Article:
Film Review: War Horse – As Exciting As A Steeplechase, As Heartwarming As A Glue Factory
By Grace Cook on January 18, 2012 in Film
Steven Spielberg is a cinematic genius. Ergo, his entire catalogue of films is sure to be just as incredible, right? After viewing Spielberg’s latest addition to the collection, War Horse, I for one am not too sure…
Adapted from Michael McGurpo’s novel, War Horse follows the relationship between Albert Narracott, a Devonshire farmer’s boy, and Joey, the thoroughbred he raised from youth. With his father, Ted Narracott (Peter Mullan) in financial crisis, Ted is forced to sell Joey to the British Army when the war comes to town, and so the relationship is temporarily severed.
What ensues is Joey’s struggle through war; being passed between the Germans, the French and the British, and eventually ending tangled in barbed wire in No Man’s Land. Albert (Jeremy Irvine) enlists in the army, and the pair are reunited in the trenches, eventually returning home to Devon together with the backdrop of a ridiculously orange sunset.
The story itself has all the key aspects of a wonderful children’s story; love, friendship, loyalty and faith. But somehow the film lacks in any real emotion. The war-time visuals are admittedly incredible, and the scene when Joey is galloping through No Man’s Land successfully portrayed him as a fearless hero. In fact, the Hollywood horse’s performance was by far the best in the entire film. However, the film seemed a little staged and it seems Spielberg failed to really sink his teeth into the story as it was, to say the least, a little flat.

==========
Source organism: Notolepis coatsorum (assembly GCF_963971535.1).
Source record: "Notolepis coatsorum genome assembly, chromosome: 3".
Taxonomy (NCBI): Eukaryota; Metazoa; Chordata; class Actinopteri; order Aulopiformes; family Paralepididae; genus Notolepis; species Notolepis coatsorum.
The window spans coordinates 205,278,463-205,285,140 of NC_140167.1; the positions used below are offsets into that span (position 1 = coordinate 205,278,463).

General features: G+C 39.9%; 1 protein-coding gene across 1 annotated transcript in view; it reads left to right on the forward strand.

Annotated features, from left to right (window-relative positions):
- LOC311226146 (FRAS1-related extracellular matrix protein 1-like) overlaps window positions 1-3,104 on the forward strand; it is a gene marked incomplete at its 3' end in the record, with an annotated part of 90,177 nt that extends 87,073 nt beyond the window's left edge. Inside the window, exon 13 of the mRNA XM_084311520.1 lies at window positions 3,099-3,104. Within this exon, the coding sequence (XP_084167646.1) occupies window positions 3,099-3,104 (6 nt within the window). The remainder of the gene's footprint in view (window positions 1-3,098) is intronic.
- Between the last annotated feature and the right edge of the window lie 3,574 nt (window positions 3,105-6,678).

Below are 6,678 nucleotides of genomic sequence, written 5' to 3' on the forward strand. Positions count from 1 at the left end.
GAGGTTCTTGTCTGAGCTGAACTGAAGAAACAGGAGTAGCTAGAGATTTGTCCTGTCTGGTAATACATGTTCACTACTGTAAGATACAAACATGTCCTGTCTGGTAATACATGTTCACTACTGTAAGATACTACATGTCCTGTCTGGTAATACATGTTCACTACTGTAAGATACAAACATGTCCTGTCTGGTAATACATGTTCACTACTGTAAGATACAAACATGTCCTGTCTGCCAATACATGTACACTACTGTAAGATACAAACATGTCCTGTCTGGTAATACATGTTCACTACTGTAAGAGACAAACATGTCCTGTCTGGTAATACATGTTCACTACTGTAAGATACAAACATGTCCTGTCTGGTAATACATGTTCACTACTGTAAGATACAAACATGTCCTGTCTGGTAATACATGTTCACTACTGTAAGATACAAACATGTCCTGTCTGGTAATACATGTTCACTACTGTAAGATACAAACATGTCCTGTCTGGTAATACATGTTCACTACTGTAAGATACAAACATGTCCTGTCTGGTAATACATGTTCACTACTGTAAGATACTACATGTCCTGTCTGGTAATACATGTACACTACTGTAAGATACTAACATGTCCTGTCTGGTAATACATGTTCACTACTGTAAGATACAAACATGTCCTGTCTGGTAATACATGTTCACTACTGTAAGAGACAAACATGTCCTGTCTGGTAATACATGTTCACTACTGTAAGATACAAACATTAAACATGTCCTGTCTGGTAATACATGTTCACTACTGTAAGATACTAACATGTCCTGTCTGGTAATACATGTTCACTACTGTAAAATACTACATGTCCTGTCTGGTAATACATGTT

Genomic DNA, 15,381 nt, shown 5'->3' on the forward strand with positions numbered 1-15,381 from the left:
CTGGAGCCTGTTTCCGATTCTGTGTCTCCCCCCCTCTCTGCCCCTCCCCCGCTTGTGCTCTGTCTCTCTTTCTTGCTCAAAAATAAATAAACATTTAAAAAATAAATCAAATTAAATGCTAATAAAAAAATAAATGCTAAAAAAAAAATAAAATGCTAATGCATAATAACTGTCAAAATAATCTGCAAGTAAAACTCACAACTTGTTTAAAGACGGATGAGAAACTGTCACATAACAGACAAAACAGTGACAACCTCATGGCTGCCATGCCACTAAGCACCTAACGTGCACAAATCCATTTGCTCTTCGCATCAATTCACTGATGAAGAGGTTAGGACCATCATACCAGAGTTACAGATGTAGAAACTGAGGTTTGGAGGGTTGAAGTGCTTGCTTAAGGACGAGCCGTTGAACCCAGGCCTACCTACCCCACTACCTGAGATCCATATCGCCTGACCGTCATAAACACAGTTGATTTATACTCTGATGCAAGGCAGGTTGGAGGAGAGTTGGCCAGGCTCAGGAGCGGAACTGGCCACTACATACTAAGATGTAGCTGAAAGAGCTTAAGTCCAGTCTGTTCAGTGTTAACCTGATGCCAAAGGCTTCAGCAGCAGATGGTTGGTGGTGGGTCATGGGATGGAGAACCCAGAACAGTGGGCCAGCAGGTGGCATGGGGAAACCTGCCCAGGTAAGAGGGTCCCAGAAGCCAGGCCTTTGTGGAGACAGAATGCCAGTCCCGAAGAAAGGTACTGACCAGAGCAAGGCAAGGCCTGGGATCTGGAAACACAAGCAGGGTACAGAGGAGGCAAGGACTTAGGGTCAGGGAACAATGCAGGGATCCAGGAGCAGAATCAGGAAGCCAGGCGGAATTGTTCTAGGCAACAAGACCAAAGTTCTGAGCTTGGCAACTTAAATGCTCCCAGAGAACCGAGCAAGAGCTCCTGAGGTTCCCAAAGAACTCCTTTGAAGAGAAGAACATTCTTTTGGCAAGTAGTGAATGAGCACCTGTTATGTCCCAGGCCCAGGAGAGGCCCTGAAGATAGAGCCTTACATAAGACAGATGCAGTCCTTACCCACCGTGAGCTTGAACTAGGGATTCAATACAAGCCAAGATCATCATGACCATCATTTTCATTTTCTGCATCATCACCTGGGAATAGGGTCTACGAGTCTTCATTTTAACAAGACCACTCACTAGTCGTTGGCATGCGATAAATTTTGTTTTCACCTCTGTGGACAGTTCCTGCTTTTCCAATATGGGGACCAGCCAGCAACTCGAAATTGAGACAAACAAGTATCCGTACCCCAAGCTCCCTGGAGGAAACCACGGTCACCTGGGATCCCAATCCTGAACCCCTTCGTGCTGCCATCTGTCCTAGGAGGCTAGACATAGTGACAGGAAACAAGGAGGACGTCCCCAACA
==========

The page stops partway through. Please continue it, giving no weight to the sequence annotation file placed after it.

Throughout my viewing, I kept thinking that I should be empathising more with the characters of Albert and Joey, and their reunion in the trenches and their arrival back on the farm was definitely not benchmarked with tears. Nevertheless, set against a backdrop of a quintessential English countryside and with scenes of pastoral France, it was a ‘nice’ film to watch.
The hype surrounding War Horse seems to have done Spielberg an injustice; I arrived at Tyneside expecting to be blown away, but left feeling like I had seen a relatively enjoyable, if forgettable, film. Spielberg, this is not your finest moment.
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